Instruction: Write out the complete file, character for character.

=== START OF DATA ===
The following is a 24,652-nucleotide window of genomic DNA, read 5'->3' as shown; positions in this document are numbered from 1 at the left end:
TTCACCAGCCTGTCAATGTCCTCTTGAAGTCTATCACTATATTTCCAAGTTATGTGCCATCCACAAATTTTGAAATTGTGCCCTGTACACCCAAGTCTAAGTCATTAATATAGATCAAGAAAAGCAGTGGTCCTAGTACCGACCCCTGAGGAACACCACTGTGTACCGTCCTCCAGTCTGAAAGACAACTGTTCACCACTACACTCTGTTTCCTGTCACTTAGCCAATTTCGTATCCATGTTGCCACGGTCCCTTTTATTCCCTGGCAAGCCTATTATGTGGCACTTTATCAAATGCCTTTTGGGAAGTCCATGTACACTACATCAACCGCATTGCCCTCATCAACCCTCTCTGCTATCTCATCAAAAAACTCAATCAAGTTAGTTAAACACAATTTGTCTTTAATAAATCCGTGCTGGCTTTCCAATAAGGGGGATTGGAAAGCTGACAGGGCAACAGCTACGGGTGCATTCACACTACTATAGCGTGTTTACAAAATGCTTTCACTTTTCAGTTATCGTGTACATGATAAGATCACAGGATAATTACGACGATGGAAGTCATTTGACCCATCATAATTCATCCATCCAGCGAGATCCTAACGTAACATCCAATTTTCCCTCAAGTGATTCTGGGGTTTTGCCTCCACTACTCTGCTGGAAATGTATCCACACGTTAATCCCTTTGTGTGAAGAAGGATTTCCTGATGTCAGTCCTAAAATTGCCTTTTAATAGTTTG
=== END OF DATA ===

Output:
The following is a 24,652-nucleotide window of genomic DNA, read 5'->3' as shown; positions in this document are numbered from 1 at the left end:
TTCACCAGCCTGTCAATGTCCTCTTGAAGTCTATCACTATATTTCCAAGTTATGTGCCATCCACAAATTTTGAAATTGTGCCCTGTACACCCAAGTCTAAGTCATTAATATAGATCAAGAAAAGCAGTGGTCCTAGTACCGACCCCTGAGGAACACCACTGTGTACCGTCCTCCAGTCTGAAAGACAACTGTTCACCACTACACTCTGTTTCCTGTCACTTAGCCAATTTCGTATCCATGTTGCCACGGTCCCTTTTATTCCCTGGCAAGCCTATTATGTGGCACTTTATCAAATGCCTTTTGGGAAGTCCATGTACACTACATCAACCGCATTGCCCTCATCAACCCTCTCTGCTATCTCATCAAAAAACTCAATCAAGTTAGTTAAACACAATTTGTCTTTAATAAATCCGTGCTGGCTTTCCAATAAGGGGGATTGGAAAGCTGACAGGGCAACAGCTACGGGTGCATTCACACTACTATAGCGTGTTTACAAAATGCTTTCACTTTTCAGTTATCGTGTACATGATAAGATCACAGGATAATTACGACGATGGAAGTCATTTGACCCATCATAATTCATCCATCCAGCGAGATCCTAACGTAACATCCAATTTTCCCTCAAGTGATTCTGGGGTTTTGCCTCCACTACTCTGCTGGAAATGTATCCACACGTTAATCCCTTTGTGTGAAGAAGGATTTCCTGATGTCAGTCCTAAAATTGCCTTTTAATAGTTTG